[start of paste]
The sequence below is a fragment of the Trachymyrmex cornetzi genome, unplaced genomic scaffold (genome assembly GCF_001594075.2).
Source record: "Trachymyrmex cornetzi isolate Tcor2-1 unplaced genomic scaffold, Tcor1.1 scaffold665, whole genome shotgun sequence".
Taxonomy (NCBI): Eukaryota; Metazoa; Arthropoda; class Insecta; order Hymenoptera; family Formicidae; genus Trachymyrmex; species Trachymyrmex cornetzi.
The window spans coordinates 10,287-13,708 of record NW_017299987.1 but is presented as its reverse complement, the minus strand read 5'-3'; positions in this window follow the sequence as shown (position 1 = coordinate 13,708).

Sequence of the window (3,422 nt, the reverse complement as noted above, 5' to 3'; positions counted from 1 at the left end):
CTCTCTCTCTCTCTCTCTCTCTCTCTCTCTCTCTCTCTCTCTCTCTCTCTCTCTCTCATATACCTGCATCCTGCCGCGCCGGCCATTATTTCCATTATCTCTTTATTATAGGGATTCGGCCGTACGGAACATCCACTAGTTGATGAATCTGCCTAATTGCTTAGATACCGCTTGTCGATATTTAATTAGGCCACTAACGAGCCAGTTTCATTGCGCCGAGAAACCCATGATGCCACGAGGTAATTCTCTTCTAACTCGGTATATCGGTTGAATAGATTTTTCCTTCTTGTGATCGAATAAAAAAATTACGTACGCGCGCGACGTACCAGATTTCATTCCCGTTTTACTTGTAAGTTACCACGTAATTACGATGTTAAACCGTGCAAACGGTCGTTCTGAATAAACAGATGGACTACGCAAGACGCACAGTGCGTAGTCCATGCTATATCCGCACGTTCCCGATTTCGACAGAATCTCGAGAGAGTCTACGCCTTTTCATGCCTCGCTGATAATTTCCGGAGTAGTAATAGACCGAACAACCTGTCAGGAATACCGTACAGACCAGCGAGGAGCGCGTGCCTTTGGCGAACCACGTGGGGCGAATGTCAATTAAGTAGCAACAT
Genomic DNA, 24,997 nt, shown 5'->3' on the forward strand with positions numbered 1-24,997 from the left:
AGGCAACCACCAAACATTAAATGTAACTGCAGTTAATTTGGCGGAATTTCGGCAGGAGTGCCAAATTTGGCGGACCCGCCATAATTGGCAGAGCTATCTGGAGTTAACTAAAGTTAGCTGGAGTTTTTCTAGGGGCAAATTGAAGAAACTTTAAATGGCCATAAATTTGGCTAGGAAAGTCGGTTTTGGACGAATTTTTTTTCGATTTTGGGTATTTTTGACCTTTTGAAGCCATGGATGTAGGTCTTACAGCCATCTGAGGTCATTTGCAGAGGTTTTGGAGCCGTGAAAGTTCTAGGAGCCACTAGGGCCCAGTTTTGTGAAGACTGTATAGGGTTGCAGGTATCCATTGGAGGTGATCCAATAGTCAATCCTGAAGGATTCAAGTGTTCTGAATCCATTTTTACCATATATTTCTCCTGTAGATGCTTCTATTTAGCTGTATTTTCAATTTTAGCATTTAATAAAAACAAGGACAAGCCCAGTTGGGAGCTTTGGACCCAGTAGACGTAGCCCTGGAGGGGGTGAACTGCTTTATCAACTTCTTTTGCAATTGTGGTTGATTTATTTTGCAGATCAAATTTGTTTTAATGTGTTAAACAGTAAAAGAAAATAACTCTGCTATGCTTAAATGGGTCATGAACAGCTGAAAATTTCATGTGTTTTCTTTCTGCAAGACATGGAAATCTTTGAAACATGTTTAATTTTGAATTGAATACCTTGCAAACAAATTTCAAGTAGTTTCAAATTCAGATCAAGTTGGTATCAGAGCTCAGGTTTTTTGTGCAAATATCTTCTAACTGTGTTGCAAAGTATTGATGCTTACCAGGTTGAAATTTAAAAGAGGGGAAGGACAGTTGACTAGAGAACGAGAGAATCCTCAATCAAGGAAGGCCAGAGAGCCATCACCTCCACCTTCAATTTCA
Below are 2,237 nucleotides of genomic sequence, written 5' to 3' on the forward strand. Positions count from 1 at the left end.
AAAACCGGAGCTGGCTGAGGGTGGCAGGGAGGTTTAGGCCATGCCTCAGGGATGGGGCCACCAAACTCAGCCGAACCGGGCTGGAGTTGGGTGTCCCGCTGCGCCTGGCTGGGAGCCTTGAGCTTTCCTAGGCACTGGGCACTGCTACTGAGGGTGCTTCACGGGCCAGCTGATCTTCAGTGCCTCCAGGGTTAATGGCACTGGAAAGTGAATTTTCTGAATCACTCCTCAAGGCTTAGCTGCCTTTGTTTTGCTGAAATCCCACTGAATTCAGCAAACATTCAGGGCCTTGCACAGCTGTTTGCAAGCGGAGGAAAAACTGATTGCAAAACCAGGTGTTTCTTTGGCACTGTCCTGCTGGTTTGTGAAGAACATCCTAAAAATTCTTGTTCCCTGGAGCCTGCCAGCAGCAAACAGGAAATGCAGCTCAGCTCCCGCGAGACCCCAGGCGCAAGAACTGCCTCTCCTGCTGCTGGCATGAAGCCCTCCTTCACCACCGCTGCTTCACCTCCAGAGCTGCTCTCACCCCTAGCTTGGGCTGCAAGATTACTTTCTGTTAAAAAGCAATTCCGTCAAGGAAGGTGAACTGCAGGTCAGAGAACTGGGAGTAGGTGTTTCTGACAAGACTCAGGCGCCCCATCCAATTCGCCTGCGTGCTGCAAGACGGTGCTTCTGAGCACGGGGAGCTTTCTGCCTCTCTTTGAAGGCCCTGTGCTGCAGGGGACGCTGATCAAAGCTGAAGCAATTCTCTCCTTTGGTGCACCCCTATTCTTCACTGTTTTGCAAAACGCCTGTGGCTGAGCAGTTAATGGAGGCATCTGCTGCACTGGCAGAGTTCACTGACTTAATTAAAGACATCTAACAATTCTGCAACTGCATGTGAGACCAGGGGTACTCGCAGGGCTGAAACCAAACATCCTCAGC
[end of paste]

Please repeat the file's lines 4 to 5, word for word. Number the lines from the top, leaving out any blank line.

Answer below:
The window spans coordinates 10,287-13,708 of record NW_017299987.1 but is presented as its reverse complement, the minus strand read 5'-3'; positions in this window follow the sequence as shown (position 1 = coordinate 13,708).

Sequence of the window (3,422 nt, the reverse complement as noted above, 5' to 3'; positions counted from 1 at the left end):